As you gaze into the fog, you smell the thick scent of pine and then you hear an odd sound. Scrape, thump, scraaaapppeeee, thump, scrape, thump. The sound seems to both echo and be muted. It becomes louder, and stronger, and finally, the mists peel back farther. You can seen pines all around you, and 10 – 15 feet away, are 3 Skeletons. These skeletons are wrapped in the remains of Cyran armor, holding rusty swords and tattered shields. One skeleton has on a thick iron boot, which appears to be some form of prison gear.

 

Any magic used against the skeleton with the boot only causes half damage. The boot is immune to all magic, but it incredibly heavy and largely useless to the players. If hit with any spell that is force related, like lighting or eldritch blasts, the boot will glow with runes describing its use to restrain magic using prisoners. The skeletons laugh every other turn in which they are hit for damage. This laughter sounds like dried bones hitting against each other.

 

During the fight, Yuri will be praying in incomprehensible gibberish. He will not attack the skeletons. They will generally avoid him, unless one of the players intentionally pushes him into their path.

 

After this encounter, Yuri will finish praying and will ask if the characters wish to continue along their journey. If asked, he will say that he knows that there are many undead in the area wearing similar clothes to these skeletons, and he believes they are related to the a group of refugees that entered Barovia a few years ago. They call themselves Cyrans, and a few have integrated into the local population.

Scene 3

On the second day, have the party reach a river. Yuri seems shocked and concerned when you reach the river. You can see a rope has been cut that used to cross the raging river. There are no mists around the river area, which is odd, as the mists hang thick not 500 feet or so on either side of the river.

 

“There used to be a ferry here, it looks like someone cut the rope.” If pushed, he will suggest heading north, as there is the possibility of another way to ford the river in that direction. He will refuse to try and wade or ford the river without a rope and boat. If the party constructs a way across at this point, hold the next encounter until they reach the other side. If the party heads north, or south, run the following encounter there.

 

Encounter 2

Please take your time….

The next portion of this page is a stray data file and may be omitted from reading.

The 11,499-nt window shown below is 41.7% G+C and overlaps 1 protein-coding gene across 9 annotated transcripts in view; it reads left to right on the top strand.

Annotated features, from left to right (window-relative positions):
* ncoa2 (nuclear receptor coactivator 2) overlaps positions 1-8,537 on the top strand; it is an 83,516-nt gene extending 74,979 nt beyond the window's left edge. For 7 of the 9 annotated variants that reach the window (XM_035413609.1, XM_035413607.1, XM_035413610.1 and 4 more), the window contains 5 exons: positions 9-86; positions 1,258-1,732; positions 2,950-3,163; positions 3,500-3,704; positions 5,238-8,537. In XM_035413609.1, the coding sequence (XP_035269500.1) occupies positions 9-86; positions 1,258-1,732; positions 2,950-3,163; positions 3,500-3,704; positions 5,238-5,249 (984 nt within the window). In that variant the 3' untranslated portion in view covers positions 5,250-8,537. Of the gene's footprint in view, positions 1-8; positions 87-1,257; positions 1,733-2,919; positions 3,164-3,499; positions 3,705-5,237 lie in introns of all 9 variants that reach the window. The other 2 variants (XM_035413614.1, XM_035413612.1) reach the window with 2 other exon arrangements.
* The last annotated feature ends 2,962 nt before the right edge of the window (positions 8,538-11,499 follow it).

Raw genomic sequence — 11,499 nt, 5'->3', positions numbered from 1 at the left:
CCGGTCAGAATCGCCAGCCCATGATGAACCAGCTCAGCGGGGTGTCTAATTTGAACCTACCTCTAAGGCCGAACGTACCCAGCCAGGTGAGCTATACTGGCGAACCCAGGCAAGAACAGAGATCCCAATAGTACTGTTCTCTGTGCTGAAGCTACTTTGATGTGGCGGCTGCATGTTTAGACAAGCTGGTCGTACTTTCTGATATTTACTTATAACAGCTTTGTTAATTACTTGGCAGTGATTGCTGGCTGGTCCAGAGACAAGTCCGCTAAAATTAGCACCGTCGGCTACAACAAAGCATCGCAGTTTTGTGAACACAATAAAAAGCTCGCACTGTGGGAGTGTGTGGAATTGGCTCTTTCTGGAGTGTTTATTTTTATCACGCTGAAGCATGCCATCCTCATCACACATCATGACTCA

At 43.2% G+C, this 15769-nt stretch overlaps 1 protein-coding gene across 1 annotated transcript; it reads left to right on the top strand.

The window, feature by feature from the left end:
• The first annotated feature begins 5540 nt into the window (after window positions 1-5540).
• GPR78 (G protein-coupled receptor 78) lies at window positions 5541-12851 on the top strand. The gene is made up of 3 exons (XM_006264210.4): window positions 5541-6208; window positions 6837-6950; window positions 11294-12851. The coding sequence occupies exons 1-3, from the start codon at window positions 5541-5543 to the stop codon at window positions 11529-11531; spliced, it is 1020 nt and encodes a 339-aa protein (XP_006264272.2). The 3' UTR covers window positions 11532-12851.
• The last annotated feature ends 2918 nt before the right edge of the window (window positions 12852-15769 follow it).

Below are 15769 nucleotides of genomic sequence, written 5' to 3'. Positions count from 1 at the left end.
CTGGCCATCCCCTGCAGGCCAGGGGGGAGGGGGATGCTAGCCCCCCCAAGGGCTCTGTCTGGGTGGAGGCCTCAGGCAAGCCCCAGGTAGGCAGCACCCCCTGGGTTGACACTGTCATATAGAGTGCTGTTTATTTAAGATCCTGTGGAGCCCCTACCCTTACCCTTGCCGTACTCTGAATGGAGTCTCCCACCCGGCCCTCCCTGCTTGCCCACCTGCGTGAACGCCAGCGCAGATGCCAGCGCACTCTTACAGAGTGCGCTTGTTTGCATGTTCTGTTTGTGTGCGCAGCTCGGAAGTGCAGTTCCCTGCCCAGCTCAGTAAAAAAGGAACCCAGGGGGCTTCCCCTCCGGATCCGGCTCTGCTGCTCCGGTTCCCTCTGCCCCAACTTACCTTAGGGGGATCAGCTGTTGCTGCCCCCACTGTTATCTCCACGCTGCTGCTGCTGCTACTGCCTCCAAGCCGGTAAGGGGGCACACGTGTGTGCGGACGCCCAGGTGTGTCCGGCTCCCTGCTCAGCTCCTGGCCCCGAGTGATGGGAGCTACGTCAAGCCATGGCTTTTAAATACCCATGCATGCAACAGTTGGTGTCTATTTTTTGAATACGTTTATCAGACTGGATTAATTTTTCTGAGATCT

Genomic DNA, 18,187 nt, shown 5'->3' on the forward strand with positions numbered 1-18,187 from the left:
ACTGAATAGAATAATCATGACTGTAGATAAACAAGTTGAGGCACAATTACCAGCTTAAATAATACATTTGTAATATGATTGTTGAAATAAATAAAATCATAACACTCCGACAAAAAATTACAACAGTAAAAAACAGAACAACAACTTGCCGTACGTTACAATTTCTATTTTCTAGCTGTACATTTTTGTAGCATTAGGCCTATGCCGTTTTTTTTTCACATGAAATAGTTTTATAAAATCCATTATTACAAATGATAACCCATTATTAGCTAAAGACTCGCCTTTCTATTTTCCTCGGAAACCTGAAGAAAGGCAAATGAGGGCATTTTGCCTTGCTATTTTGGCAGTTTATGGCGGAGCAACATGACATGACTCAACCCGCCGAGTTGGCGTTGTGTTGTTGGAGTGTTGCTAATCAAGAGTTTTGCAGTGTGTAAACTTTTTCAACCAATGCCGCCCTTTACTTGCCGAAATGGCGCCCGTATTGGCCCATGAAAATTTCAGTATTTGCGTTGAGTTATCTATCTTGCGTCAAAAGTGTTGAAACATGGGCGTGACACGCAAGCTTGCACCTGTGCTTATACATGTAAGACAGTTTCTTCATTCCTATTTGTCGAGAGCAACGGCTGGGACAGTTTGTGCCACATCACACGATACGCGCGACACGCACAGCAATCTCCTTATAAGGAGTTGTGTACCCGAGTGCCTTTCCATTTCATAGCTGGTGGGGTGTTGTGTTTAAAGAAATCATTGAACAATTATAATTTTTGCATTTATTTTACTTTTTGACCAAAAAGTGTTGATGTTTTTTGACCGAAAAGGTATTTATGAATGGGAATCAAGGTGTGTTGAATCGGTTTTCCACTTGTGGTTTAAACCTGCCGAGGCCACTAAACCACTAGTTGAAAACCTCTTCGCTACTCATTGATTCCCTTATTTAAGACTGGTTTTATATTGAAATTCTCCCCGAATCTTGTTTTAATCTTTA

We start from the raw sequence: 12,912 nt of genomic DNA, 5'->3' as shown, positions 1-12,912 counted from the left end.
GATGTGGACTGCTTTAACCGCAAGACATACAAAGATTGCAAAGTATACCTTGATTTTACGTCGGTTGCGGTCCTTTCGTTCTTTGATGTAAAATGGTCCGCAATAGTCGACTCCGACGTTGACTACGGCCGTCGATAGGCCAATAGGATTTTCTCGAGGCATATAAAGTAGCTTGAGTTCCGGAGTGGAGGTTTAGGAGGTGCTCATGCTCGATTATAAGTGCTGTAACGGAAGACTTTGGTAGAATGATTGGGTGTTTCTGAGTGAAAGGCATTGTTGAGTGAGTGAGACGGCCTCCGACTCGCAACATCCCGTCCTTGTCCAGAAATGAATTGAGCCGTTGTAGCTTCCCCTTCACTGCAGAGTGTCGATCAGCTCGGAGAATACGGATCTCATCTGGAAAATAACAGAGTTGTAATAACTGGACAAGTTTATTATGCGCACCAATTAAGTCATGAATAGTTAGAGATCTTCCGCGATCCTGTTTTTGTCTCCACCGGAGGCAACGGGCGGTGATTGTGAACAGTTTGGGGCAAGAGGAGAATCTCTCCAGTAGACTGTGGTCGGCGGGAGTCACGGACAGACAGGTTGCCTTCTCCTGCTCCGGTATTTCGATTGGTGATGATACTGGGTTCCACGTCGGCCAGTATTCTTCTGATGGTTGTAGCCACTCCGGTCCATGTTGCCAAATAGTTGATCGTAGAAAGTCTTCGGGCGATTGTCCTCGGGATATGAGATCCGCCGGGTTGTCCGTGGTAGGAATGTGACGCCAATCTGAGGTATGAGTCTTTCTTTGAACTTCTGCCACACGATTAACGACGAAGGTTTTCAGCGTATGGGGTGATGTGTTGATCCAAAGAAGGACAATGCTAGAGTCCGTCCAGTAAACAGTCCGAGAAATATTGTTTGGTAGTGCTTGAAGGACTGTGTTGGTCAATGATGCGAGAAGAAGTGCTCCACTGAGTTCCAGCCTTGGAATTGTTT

Whichever way the party chooses to go, they will hear the same horrid skeletal laughing from their last fight. This warning will allow them to attempt to sneak up on the enemies. They will crest a small hill, and then be able to see through the trees, that there are 3 figures crowded around one another, swaying, making an eerie creaking laugh. When the players get within sight of them, they will notice 3 zombies, wearing the same outfits as the skeletons, with similar weapons. If the players have not crossed the river, the zombies will be guarding a boat which is attached to another ferry line across the river.

 

Once the players have defeated the zombies, they will be able to commandeer their boat, or, if they found another way to cross the river, they will find a small pouch of silver coins. There are 7 pieces of silver in the pouch. This pouch will be in the boat, and can be found by attentive characters or by Yuri at the least opportune time. If Yuri finds the pouch, he will inadvertently scare the characters who will have to make a strength check to keep hold of the ferry rope.

 

Scene 4

My favorite vampire meme

Night will fall, and players will be able to rest again at another similar way station to before. In the morning, Yuri will wake the party and push them to continue on. As they crest a high hill, they will see the valley of Barovia spread out before them. A dark shape takes flight from Castle Ravenloft in the distance, and a thunderstorm can be heard from far away.

 

“Welcome to Barovia, my friends. The Devil Strahd awaits you, I hope you do not make the same mistake I did, all those years ago. Go to the village below the mountain, it is a good place to begin your journey to hell”

 

The characters turn, and see Yuri become a spectral form before them, he smiles horrifically and lets out the same laugh which the zombies and skeletons made. Then, he vanishes.